Nairobi — Affordable clean cooking stove company Usafi Greens has won the 2023 Ashden Awards for providing displaced people with clean energy.
The startup makes and supplies affordable, low-carbon cook stoves in Kenya’s Kakuma Refugee Camp, which have created job opportunities for locals besides improving their health.
Usafi was among five global firms that won various awards at the Royal Geographical Society in London, United Kingdom (UK).
Africa was center stage in this year’s awards, with four of the five global South winners being African low-carbon innovators and one receiving an Outstanding Achievement Award. Three more were from the UK.
Winners from Nigeria, Uganda, Kenya, and Cameroon were celebrated for driving radical progress in tackling the biggest climate challenges–working in clean energy, natural climate solutions, and agriculture.
CERAF-Nord, which supports communities in the north of Cameroon to restore degraded land through agroforestry and beekeeping, was another winner.
In the Powering Futures in Clean Energy category, Burasolutions Solar Academy in Nigeria was celebrated for training women and marginalized people to join the clean energy workforce.
The Ashden Award for Integrated Energy Africa was won by Power for All for its Utilities 2.0 Twaake project in Uganda.
Husk Power Systems received the Outstanding Achievement Award for its work rapidly expanding community solar minigrids in Africa and Asia.
Husk previously won an Ashden Award in 2011 for its work bringing clean energy to 180,000 rice farmers in Eastern India.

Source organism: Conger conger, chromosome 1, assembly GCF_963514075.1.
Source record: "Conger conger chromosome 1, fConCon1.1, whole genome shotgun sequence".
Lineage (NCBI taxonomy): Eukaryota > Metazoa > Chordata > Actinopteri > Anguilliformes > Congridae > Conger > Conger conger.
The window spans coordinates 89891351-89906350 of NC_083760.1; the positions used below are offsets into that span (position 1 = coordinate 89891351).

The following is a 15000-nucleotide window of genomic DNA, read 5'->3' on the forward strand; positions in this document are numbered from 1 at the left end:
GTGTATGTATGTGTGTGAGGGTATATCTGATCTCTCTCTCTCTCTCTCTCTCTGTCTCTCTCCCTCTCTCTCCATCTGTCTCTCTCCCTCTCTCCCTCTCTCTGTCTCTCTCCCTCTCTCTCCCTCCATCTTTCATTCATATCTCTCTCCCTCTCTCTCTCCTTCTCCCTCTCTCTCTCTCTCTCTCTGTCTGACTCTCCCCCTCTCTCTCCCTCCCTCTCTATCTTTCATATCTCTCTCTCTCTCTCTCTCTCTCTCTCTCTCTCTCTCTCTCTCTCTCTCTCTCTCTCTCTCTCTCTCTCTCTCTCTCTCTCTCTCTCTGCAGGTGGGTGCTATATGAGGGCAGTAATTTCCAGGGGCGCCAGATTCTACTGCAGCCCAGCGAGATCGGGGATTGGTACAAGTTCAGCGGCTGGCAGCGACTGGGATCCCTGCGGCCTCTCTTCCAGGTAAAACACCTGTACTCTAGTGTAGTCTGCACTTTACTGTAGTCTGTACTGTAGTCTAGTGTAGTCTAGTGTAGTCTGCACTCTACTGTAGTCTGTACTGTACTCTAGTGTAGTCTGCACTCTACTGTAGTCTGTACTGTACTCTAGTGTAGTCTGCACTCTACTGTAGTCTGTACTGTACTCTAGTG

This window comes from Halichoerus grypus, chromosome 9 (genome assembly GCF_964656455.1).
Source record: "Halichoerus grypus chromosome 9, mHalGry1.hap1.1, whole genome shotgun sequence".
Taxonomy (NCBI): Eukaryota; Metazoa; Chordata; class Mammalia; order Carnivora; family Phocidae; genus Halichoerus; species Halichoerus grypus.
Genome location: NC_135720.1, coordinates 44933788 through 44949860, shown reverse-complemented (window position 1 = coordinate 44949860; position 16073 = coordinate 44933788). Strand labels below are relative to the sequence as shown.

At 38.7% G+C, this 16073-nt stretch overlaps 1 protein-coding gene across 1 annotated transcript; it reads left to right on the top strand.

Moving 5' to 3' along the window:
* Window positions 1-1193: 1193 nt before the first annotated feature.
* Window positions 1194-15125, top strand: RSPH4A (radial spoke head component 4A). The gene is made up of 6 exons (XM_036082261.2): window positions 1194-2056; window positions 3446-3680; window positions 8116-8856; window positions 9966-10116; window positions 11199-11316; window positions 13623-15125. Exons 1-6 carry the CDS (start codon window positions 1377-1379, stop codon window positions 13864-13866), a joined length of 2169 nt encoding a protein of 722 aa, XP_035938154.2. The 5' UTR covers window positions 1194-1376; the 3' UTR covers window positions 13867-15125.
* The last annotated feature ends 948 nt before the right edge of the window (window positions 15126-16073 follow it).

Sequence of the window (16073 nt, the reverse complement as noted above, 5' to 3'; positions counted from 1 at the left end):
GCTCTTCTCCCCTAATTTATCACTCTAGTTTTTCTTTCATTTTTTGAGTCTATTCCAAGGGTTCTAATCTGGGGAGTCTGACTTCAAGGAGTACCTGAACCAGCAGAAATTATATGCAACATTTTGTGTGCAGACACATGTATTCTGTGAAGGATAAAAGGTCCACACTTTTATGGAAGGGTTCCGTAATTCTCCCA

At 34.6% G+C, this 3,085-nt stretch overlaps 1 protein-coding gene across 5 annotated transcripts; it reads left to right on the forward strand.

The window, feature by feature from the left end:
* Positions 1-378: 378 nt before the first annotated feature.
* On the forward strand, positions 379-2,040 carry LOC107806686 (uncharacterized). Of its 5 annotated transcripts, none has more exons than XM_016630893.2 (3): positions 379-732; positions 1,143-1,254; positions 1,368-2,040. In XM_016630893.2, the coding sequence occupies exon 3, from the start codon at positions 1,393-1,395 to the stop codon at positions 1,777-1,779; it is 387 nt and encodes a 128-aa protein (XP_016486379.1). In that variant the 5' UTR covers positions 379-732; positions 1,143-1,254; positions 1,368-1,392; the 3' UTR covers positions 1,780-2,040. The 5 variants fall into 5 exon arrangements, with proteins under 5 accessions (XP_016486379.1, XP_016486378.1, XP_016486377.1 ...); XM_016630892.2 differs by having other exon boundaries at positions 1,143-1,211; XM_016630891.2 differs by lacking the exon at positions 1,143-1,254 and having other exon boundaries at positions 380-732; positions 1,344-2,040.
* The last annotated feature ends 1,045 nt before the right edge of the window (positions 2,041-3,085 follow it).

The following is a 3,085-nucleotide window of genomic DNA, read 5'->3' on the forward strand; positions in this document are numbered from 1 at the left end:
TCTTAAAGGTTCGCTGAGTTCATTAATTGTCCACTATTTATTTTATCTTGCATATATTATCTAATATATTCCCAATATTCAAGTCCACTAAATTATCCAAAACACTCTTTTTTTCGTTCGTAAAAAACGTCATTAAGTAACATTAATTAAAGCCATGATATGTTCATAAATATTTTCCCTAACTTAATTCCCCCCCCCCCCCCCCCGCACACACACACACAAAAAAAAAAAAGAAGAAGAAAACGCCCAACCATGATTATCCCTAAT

Just over a decade later, their massive growth demonstrates what’s possible when clean energy pioneers get the backing they need.
The company aims to add more than 1,400 new minigrids with a projected 300,000 new connections over the next five years, and last month it announced it had secured an equity and debt investment worth more than US$100 million–the largest-ever equity raise in the minigrid industry.
Collectives for Integrated Livelihoods Initiatives (Clnl) was a winner from India. CLNL helps women in India’s Central Tribal Belt use clean energy to raise their incomes and become leaders in their communities.
Ashden Award winners also included three organizations from the UK. All receive grants, global publicity, and connections to funders, investors, and partners that can help them create even more impact.
“Our winners prove that people are passionate about creating practical solutions to the climate emergency – whether using clean energy to power up a thriving business in Uganda or giving their time to restore rivers in the UK,” Ashden CEO Ashok Sinha said.
“And just look what happens as a result: higher incomes, better health, stronger communities and the creation of new jobs,” he added.
“But these brilliant solutions need serious backing from policymakers and investors,” Sinha continued.
“The Global South is still waiting for promised climate finance. Our international winners are powering up farms and refugee camps, creating jobs for a clean energy future, and protecting threatened rainforests. It’s vital that increased funding reaches these climate heroes.”